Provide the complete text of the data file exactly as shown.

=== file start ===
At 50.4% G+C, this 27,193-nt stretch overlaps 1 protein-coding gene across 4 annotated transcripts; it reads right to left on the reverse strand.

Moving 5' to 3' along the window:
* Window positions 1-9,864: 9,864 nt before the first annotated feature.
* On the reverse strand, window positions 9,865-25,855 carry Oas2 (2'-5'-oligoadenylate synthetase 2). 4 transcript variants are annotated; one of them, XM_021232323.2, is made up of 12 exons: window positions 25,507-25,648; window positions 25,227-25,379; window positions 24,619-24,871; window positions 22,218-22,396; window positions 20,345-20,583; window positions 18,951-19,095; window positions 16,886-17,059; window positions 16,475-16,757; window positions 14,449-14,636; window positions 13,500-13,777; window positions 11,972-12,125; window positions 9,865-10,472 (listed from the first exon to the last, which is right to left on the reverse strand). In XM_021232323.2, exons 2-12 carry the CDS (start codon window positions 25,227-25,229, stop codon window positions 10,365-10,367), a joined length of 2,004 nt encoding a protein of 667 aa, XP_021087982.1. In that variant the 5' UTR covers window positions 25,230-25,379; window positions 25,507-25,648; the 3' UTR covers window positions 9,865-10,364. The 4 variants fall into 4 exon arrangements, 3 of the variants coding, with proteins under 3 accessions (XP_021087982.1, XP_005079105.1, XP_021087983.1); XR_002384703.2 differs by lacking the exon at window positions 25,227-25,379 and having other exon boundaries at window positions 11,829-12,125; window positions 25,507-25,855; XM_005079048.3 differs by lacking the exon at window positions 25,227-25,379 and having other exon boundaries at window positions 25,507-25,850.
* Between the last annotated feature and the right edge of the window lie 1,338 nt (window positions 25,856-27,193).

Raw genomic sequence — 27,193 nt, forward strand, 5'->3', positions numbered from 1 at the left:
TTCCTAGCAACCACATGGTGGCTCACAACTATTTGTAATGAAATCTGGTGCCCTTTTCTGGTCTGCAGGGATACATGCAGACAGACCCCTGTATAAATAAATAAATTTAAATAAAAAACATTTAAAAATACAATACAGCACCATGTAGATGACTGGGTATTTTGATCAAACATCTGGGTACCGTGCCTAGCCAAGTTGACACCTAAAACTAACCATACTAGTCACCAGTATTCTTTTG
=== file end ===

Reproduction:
At 50.4% G+C, this 27,193-nt stretch overlaps 1 protein-coding gene across 4 annotated transcripts; it reads right to left on the reverse strand.

Moving 5' to 3' along the window:
* Window positions 1-9,864: 9,864 nt before the first annotated feature.
* On the reverse strand, window positions 9,865-25,855 carry Oas2 (2'-5'-oligoadenylate synthetase 2). 4 transcript variants are annotated; one of them, XM_021232323.2, is made up of 12 exons: window positions 25,507-25,648; window positions 25,227-25,379; window positions 24,619-24,871; window positions 22,218-22,396; window positions 20,345-20,583; window positions 18,951-19,095; window positions 16,886-17,059; window positions 16,475-16,757; window positions 14,449-14,636; window positions 13,500-13,777; window positions 11,972-12,125; window positions 9,865-10,472 (listed from the first exon to the last, which is right to left on the reverse strand). In XM_021232323.2, exons 2-12 carry the CDS (start codon window positions 25,227-25,229, stop codon window positions 10,365-10,367), a joined length of 2,004 nt encoding a protein of 667 aa, XP_021087982.1. In that variant the 5' UTR covers window positions 25,230-25,379; window positions 25,507-25,648; the 3' UTR covers window positions 9,865-10,364. The 4 variants fall into 4 exon arrangements, 3 of the variants coding, with proteins under 3 accessions (XP_021087982.1, XP_005079105.1, XP_021087983.1); XR_002384703.2 differs by lacking the exon at window positions 25,227-25,379 and having other exon boundaries at window positions 11,829-12,125; window positions 25,507-25,855; XM_005079048.3 differs by lacking the exon at window positions 25,227-25,379 and having other exon boundaries at window positions 25,507-25,850.
* Between the last annotated feature and the right edge of the window lie 1,338 nt (window positions 25,856-27,193).

Raw genomic sequence — 27,193 nt, forward strand, 5'->3', positions numbered from 1 at the left:
TTCCTAGCAACCACATGGTGGCTCACAACTATTTGTAATGAAATCTGGTGCCCTTTTCTGGTCTGCAGGGATACATGCAGACAGACCCCTGTATAAATAAATAAATTTAAATAAAAAACATTTAAAAATACAATACAGCACCATGTAGATGACTGGGTATTTTGATCAAACATCTGGGTACCGTGCCTAGCCAAGTTGACACCTAAAACTAACCATACTAGTCACCAGTATTCTTTTG